Please help me find affordable individual health insurance as a recent college graduate who is unemployed.
September 18, 2006 3:42 PM   Subscribe

I need affordable individual health insurance not merely a discount health plan - where do I get it?

I recently graduated from college, where I was enrolled under the college's student health insurance. I have not yet found employment, but I need health insurance. I do not like those gimmicky "discount" health plans. I want real health insurance - specifically one that provides for individuals, not for family or small businesses health insurance.

I am willing to pay a co-pay but do not want any deductibles if possible. I also would like to have prescription medicine discounts. My budget for health insurance is preferably around $200 to $250 per month - is this too little to get the type of plan I'm looking for?

I am totally lost in the plethora of sites that pop up when I enter relevant search terms. Please help! I appreciate insight from anyone who's gone through this as I'm sure many have.
posted by orangeshoe to Health & Fitness (21 answers total) 7 users marked this as a favorite
Where do you live? NY has a great program, look at your state's dept of health website and see if there is info there.
posted by saffry at 3:44 PM on September 18, 2006

$200-$250 sounds WAY low to me.
When I had an individual plan through Blue Cross/Blue Shield, I was paying about $450/month for a good plan.

Also, shouldn't you be eligible for COBRA? (not that that's going to reduce costs much, but best that you have no gaps in your coverage)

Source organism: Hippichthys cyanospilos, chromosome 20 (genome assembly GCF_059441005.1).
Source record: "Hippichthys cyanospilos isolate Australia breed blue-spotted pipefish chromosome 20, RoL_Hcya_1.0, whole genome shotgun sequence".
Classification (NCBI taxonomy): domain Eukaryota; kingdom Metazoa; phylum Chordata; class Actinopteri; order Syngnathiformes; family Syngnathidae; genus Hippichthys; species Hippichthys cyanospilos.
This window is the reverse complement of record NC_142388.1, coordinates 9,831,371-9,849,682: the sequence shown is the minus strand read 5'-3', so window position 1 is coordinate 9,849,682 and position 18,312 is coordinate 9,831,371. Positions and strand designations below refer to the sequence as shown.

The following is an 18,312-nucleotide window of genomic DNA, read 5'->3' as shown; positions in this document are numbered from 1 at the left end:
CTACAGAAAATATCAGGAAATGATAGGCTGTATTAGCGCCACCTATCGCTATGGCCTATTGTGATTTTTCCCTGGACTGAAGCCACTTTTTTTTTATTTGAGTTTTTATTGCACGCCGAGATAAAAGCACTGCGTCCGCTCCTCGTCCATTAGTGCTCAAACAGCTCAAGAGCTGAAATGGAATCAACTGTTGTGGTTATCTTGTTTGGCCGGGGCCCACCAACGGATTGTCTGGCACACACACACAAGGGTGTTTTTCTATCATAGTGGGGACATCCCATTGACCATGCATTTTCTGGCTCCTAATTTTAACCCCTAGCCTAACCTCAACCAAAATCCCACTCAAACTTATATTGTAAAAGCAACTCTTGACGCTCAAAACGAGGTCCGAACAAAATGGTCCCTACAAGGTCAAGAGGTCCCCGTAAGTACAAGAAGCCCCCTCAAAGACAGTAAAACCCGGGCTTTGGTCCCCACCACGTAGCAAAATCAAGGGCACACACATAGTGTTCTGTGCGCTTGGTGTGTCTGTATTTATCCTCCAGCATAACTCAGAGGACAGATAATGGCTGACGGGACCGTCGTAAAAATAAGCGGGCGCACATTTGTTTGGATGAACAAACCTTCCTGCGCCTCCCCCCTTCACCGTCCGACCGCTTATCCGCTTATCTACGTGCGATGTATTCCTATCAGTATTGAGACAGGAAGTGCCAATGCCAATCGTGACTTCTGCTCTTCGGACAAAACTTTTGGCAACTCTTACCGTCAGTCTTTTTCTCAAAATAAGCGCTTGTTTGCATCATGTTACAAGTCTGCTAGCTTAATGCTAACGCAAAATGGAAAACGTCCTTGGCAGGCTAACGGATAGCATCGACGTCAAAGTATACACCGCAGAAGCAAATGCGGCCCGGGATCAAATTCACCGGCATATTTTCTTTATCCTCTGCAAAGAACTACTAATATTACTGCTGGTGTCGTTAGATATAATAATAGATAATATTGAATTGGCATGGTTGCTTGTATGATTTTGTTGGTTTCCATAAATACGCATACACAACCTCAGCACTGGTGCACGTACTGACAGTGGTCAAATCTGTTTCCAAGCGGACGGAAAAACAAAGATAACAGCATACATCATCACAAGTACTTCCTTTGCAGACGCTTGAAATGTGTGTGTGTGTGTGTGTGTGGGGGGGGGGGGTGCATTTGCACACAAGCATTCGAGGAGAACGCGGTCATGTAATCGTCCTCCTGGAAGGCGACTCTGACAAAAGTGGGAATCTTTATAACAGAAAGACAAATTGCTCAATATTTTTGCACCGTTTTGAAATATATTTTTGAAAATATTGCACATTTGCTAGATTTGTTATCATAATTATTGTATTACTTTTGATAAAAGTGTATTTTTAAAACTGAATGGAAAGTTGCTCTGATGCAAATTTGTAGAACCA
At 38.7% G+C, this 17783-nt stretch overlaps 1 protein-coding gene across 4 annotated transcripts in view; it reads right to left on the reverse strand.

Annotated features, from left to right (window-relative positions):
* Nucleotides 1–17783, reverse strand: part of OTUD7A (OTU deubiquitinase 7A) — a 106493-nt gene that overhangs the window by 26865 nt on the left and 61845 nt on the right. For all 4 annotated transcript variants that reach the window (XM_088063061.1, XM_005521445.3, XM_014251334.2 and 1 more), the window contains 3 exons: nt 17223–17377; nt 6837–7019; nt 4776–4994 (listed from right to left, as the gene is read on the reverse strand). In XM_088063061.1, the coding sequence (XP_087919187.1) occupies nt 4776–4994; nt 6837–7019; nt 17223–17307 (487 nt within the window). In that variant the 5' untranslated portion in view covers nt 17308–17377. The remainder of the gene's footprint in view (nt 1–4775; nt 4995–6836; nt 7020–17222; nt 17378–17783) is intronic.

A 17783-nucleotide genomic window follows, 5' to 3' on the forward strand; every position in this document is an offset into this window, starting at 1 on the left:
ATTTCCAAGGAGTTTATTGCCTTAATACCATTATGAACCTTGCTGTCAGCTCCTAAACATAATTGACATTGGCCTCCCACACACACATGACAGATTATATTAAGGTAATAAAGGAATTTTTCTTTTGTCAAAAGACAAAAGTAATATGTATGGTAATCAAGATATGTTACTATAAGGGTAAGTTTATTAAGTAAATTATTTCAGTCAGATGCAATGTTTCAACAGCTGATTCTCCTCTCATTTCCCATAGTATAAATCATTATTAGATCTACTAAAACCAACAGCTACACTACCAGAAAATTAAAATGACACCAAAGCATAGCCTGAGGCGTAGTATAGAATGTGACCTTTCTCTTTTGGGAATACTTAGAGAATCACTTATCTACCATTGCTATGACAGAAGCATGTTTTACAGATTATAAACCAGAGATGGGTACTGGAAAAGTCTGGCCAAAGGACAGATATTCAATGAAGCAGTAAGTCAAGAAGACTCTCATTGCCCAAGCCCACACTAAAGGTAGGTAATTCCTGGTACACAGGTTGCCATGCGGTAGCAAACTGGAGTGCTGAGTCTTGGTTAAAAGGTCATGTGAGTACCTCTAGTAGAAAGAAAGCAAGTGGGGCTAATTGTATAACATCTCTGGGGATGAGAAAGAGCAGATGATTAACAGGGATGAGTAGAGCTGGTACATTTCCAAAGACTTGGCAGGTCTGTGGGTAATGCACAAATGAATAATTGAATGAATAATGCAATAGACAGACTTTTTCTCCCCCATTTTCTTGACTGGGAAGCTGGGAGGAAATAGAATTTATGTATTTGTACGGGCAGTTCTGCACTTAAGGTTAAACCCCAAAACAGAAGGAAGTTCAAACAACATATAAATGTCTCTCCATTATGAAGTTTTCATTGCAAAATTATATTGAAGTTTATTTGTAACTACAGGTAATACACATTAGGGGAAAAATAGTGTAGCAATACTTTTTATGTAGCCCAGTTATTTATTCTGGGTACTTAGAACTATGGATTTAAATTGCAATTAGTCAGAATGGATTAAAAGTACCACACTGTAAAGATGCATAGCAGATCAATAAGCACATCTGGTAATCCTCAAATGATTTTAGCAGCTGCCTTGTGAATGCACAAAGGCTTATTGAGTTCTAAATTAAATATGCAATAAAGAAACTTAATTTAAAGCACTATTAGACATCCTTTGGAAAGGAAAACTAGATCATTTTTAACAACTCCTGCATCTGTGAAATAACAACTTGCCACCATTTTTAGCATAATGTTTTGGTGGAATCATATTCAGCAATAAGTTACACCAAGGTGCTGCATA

posted by zerokey at 3:57 PM on September 18, 2006

I don't know that a student health plan falls under COBRA, zerokey -- COBRA's designed to continue an employer's group coverage. But that raises a good point, orangeshoe: can you ask your college health service (or plan administrator) for advice as to where to go next? Surely you're not the only recent grad who doesn't yet have a job with insurance benefits.
posted by scody at 4:03 PM on September 18, 2006

Um, COBRA applies to those who lose coverage because of termaintion of employment, divorce, being too old to be covered under their parents' coverage, and things like that. It doesn't apply to leaving college.

It really depends on where you live. Your profile says Mississippi -- is that still where you live, and where you will be living?

$200 to $250 per month sounds low to me, especially if you expect not to have a deductible. Here in Texas, I pay over $400 a month for coverage with a huge deductible. I also am middle-aged with a pre-existing condition. Obviously, it depends on your individual circumstances.
posted by Robert Angelo at 4:05 PM on September 18, 2006

I didn't realize that COBRA didn't apply here. I just looked it up.
Check with the school, from what I'm reading, many colleges offer COBRA-like extensions after graduation.
posted by zerokey at 4:13 PM on September 18, 2006

The poster's profile indicates she's in Mississippi.

I don't know about obtaining private individual health insurance, but it might widen your choices if you accepted some level of deductible (say $200?). Remember that insurance is meant to avoid catastrophic expenses, not routine expenses. Health insurance is meant to keep you from bankruptcy when you break your leg badly, or develop cancer or another illness that requires expensive, ongoing care. It's important to keep up your insurance, because if you develop cancer (or other expensive condition) when you are not covered by insurance, it is very difficult to get covered. So you are very prudent to be focused on keeping up your coverage! But don't think of insurance as a way for every check-up to be free. Even though this sucks, expect to pay for your routine care on top of paying your insurance premiums.
posted by LobsterMitten at 4:15 PM on September 18, 2006

Also, although you have probably already looked into this: you may be able to get coverage under your parent's health plan until you are 24. Some plans allow this.
posted by LobsterMitten at 4:19 PM on September 18, 2006

Response by poster: I'm beyond 24 and was covered under my parent's along with my college's inusrance plans until I turned 24.

I guess I can budge on the deductible thing - I just really want to know that I am not caught in a catastrophic situation with no health insurance.
posted by orangeshoe at 4:25 PM on September 18, 2006